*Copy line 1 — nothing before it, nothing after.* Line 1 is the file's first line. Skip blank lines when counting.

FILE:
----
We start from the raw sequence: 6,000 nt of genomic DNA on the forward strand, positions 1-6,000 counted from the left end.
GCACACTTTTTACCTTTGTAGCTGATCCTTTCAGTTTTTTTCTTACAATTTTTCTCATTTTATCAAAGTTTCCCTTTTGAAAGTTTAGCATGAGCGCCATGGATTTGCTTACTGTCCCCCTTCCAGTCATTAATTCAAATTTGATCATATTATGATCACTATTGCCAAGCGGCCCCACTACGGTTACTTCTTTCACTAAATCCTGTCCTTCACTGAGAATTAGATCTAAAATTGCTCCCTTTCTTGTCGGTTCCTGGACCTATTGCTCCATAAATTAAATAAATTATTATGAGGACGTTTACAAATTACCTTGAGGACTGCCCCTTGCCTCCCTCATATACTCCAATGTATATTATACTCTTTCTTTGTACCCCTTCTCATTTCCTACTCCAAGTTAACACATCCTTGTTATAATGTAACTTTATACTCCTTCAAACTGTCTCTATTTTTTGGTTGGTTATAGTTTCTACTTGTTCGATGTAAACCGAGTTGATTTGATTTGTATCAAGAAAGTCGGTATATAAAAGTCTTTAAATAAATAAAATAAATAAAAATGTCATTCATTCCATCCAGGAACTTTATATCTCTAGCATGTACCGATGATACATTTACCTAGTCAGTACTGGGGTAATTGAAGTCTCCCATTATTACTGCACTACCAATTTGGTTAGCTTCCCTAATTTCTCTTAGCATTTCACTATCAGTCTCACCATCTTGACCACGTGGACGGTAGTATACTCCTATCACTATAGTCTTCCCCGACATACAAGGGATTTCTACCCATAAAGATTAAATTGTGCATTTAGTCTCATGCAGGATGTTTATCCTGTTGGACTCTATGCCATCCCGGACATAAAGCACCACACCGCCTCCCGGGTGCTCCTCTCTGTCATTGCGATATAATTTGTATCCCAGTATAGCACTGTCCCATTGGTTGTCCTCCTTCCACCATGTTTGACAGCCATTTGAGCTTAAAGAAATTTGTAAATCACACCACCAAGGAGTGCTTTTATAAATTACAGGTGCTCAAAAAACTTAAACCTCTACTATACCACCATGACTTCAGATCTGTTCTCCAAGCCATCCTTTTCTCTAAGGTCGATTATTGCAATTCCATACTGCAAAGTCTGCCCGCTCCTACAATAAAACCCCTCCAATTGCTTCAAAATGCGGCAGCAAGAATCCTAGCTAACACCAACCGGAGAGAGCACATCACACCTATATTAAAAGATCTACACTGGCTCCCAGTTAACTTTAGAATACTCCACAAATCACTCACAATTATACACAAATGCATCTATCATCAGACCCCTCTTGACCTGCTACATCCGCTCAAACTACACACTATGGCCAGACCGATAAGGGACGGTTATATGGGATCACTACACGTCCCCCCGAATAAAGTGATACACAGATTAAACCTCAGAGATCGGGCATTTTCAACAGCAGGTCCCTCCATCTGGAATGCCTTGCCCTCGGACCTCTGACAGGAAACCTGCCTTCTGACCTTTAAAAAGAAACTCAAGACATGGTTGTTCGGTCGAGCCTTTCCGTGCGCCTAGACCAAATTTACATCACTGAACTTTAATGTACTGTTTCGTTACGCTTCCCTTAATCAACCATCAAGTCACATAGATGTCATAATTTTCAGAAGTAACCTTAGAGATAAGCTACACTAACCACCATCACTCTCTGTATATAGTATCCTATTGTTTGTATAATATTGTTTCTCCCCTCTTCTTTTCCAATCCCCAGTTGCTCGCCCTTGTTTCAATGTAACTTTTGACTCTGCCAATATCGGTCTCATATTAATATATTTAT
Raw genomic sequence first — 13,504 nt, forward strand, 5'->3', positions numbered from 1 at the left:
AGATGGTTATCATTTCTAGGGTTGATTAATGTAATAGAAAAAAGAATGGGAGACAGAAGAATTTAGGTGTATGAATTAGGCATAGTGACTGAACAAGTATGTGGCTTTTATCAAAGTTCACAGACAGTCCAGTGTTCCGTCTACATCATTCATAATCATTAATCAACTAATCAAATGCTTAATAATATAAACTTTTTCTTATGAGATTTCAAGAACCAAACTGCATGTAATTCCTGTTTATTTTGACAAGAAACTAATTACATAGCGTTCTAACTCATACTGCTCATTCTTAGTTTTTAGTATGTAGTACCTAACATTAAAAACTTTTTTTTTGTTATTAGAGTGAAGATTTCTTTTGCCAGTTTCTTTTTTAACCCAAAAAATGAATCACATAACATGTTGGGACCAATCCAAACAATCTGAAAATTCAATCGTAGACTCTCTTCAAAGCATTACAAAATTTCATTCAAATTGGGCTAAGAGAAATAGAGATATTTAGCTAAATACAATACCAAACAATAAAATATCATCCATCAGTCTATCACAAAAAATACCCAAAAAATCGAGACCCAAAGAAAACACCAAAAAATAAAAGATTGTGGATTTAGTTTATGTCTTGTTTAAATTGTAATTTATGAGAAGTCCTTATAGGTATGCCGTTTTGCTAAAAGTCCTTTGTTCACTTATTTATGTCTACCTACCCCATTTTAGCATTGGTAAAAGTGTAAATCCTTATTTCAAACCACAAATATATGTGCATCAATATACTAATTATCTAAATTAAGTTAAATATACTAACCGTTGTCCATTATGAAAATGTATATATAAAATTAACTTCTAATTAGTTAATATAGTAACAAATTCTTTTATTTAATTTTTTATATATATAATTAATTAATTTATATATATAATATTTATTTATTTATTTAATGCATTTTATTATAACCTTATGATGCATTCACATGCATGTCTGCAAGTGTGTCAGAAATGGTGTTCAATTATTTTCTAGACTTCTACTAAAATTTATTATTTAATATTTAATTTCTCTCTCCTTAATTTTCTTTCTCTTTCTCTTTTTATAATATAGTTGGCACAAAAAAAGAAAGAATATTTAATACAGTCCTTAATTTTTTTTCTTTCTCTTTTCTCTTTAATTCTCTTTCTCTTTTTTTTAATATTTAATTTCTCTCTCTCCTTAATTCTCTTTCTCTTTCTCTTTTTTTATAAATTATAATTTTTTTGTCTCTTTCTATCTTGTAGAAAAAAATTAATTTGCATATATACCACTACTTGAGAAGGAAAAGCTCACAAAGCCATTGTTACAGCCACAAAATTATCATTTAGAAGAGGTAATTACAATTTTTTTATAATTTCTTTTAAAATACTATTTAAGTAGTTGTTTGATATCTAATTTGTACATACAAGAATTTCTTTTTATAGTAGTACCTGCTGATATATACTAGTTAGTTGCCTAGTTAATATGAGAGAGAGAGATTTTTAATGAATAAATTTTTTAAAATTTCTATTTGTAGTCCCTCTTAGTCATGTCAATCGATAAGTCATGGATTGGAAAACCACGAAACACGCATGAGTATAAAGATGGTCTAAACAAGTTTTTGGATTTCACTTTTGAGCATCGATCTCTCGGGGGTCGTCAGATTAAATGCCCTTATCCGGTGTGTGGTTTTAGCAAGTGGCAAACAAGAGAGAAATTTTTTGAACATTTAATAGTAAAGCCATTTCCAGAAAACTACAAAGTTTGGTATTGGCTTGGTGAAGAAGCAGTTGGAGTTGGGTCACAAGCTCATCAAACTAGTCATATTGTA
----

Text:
We start from the raw sequence: 6,000 nt of genomic DNA on the forward strand, positions 1-6,000 counted from the left end.